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For our second fact, we go back to 1990. It’s the second round, Italy is the scene and two nations hold their breath as it becomes clear only one team is going to emerge. And no, this fact is not about the Ireland-Romania match. While Ireland’s heroics in the second round of Italia 90 are applauded to this day, one of the surprisingly lesser known matches came in the form of a Brazil-Argentina clash. At half time, the game was stuck at 0-0, and although Brazil seemed to be controlling the play, no goal was in sight.Aan Argentinian went down injured around this time. During this interruption Branco – later to play in England with Middlesbrough – drank from a bottle supplied by Argentina’s physio Miguel di Lorenzo.Shortly afterwards, against the run of play, Claudio Caniggia scored the only goal of the game from a Diego Maradona pass, putting Argentina into the quarter-finals.

Suspicion of foul play was first raised two days later by Branco, who said he had felt dizzy and ill after drinking the water. Maradona later admitted on public TV that after he offered the water to the Brazilians, Branco was ‘falling over’ after taking free kicks. The coach Bilardo has also said “I’m not denying it happened”. So although the incident has never been proved, the suspicion remains.

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Chewsday-June 10th

What better day than Tuesday to have two facts to chew on for a week or so? None! That’s why starting this week I’m gonna give ye two facts to sit back and think about. Not bad for a Tuesday.

1. The scale of the Rwandan genocide.

Not an optimistic one to start on, but it comes in to my head from time to time. Of course, most of western culture would be somewhat familiar with the film ‘Hotel Rwanda’, a true story of Tutsis saved during the Rwandan genocide. Although the movie does touch on the massacre elsewhere, the overall result if looked at is terrifying. At 8:30 p.m. on April 6, 1994, President Juvénal Habyarimana of Rwanda was returning from a summit in Tanzania when a surface-to-air missile shot his plane out of the sky over Rwanda’s capital city of Kigali. All on board were killed in the crash. Although it has never been determined who was truly responsible for the assassination, Hutu extremists profited the most from Habyarimana’s death. Within 24 hours after the crash, Hutu extremists had taken over the government, blamed the Tutsis for the assassination, and begun the slaughter.

In short, over a hundred day period roughly 800,000 Tutsis and Hutus (who sympathized/helped the Tutsis) were slaughtered. This does not even begin to take into account the countless rapes and other war crimes that occurred. So we reach our fact : using simple maths we can take from these figures that nearly 6 Tutsis were killed every minute…consistently…for one hundred days. This dwarfs the killing rate of the Black Death easily and towers even over Hitler at the height of his ‘final solution’. Just a scary thought when we consider this was happening in our lifetime.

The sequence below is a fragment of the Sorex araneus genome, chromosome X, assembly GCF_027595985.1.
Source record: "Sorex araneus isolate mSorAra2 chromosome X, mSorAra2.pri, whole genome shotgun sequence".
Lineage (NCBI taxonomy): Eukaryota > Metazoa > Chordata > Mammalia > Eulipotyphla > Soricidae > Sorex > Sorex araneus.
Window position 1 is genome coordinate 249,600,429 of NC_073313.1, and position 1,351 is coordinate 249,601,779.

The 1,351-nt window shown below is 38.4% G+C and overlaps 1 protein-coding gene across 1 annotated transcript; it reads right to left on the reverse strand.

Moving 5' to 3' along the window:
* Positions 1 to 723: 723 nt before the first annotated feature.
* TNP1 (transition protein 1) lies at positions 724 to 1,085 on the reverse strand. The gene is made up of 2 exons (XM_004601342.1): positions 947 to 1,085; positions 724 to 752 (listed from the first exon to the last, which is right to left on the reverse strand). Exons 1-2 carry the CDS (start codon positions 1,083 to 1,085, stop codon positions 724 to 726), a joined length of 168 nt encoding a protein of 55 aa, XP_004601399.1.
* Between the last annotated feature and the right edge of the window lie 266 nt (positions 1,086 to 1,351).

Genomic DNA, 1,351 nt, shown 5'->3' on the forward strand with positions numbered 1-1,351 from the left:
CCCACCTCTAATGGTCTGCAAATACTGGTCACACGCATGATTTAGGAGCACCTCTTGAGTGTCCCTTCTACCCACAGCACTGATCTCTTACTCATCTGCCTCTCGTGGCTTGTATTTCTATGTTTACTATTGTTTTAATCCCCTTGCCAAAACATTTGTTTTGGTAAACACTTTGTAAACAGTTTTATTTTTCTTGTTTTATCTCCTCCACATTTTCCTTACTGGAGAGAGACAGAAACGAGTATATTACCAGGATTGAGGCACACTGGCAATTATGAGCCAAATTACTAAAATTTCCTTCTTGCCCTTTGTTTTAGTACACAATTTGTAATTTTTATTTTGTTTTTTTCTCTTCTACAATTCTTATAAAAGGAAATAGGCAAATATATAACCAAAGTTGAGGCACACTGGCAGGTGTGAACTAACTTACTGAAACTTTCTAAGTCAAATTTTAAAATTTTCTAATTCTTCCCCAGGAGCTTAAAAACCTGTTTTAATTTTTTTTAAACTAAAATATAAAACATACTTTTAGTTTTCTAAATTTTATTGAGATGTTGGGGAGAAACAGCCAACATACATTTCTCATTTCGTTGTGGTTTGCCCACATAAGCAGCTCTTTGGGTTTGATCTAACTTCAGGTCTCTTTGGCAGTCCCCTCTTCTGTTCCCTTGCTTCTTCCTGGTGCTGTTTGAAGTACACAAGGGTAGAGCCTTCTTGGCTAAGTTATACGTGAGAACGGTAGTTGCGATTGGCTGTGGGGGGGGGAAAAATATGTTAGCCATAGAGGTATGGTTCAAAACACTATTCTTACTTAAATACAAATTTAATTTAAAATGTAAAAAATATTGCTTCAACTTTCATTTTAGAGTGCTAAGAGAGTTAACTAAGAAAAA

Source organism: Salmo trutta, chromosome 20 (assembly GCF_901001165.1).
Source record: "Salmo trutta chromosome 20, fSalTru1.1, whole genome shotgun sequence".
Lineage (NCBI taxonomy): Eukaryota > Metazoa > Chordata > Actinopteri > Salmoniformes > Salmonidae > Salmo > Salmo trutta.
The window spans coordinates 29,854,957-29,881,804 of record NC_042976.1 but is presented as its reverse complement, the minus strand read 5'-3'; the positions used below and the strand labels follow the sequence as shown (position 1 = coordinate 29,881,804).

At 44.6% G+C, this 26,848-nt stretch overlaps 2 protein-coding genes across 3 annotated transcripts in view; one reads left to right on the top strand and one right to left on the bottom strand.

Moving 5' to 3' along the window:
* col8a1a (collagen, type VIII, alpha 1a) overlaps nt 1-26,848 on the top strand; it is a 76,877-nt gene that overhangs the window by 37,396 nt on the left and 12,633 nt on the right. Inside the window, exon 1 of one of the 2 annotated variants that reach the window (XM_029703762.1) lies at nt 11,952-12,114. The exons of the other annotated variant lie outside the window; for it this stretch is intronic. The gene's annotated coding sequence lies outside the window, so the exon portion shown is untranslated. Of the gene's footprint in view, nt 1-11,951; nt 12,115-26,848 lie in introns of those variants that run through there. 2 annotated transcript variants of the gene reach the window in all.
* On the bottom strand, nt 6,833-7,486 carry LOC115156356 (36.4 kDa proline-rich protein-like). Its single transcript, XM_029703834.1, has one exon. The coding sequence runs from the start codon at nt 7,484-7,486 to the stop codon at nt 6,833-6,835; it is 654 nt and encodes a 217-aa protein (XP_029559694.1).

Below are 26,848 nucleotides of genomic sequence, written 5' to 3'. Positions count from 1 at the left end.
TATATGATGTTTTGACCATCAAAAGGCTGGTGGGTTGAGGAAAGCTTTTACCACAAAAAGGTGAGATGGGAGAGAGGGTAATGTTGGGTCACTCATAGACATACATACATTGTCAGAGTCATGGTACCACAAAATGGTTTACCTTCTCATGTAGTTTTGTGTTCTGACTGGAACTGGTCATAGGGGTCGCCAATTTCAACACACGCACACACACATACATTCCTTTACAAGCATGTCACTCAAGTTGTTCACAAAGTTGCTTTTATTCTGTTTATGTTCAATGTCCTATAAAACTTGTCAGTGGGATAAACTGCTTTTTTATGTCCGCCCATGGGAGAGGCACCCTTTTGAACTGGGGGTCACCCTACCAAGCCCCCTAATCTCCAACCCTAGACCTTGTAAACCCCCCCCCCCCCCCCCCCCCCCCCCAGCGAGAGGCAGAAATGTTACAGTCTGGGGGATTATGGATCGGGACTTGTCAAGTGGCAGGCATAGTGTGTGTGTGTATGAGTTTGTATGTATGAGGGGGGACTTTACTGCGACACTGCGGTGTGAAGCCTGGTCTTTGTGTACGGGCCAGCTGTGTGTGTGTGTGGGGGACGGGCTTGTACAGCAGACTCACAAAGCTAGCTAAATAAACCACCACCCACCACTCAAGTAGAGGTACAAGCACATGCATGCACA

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2. Just Fontaine

Given the World Cup is finally about to hit our screens, I thought a good fact about this would be appreciated. One of the ongoing talking points in the build up to Brazil is the inclusion of Miroslav Klose in Germany’s squad. The rather aged striker (36 years) is now setting off to his fourth World Cup, an accomplishment that has seen him net fourteen times and remain only one shy of Brazil’s own Ronaldo as the player with the highest tally of World Cup goals. Of course Gerd Muller, also a German, is tied with Klose on fourteen goals too, and rather impressively he did this in only 13 world cup games (Ronaldo and Klose are 19 a-piece). With a goal/ game average of 1.08 over two games, Muller is king right? Not exactly.

First off Sandor Kocsis has the highest goal/game average having slammed home 11 goals in the ’54 finals, a feat he achieved with the then unbeaten Hungarian national side. But who needs averages when we have more goals? At least that what France’s Just Fontaine would say. He appeared in the 1958 finals (remembered fondly as the games that announced Pele to the world stage) and managed to score THIRTEEN goals in just six matches.

Unfortunately for the french it was to be Pele’s day, as his hat-trick in their semi-final tie saw them pummel the French 5-2. Just Fontaine did net another three impressively in the third place play-off against defending champions West Germany, but then it was curtains. Forced to retire early at twenty-eight due to recurring injuries, his name faded out of history pretty quickly as the Brazil side of the sixties dominated the headlines. Yet to this day, nobody has ever managed to out-do his 1958 legacy. it’s over to Brazil to see will it hold for another four years….

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Come back next week for two more facts to chew on